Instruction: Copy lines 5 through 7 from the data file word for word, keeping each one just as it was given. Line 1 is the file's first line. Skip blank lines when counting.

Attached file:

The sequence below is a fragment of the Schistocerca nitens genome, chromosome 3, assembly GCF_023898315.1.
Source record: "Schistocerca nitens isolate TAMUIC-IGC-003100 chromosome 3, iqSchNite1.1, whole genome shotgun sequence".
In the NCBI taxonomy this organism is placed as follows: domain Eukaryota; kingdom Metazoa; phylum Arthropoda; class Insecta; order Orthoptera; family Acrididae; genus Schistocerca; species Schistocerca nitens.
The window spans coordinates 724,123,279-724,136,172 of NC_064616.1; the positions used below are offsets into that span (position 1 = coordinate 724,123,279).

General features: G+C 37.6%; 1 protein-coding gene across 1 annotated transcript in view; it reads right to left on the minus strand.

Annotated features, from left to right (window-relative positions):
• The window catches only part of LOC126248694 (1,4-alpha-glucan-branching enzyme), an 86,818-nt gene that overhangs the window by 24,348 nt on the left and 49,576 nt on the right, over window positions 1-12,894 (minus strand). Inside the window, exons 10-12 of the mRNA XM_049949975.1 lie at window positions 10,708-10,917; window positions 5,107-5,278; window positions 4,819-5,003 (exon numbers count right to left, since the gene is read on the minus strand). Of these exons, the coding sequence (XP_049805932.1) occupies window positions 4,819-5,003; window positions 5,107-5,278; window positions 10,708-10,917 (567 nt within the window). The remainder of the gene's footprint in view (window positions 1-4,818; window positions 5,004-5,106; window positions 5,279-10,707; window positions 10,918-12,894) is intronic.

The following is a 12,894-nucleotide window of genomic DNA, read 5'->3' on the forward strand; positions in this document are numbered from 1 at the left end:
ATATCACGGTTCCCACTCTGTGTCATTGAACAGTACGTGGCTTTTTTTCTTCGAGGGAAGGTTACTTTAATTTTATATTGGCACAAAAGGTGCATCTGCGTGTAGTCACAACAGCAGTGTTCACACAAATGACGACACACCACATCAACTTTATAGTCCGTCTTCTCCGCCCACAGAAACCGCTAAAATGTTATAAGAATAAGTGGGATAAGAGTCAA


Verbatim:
General features: G+C 37.6%; 1 protein-coding gene across 1 annotated transcript in view; it reads right to left on the minus strand.

Annotated features, from left to right (window-relative positions):
• The window catches only part of LOC126248694 (1,4-alpha-glucan-branching enzyme), an 86,818-nt gene that overhangs the window by 24,348 nt on the left and 49,576 nt on the right, over window positions 1-12,894 (minus strand). Inside the window, exons 10-12 of the mRNA XM_049949975.1 lie at window positions 10,708-10,917; window positions 5,107-5,278; window positions 4,819-5,003 (exon numbers count right to left, since the gene is read on the minus strand). Of these exons, the coding sequence (XP_049805932.1) occupies window positions 4,819-5,003; window positions 5,107-5,278; window positions 10,708-10,917 (567 nt within the window). The remainder of the gene's footprint in view (window positions 1-4,818; window positions 5,004-5,106; window positions 5,279-10,707; window positions 10,918-12,894) is intronic.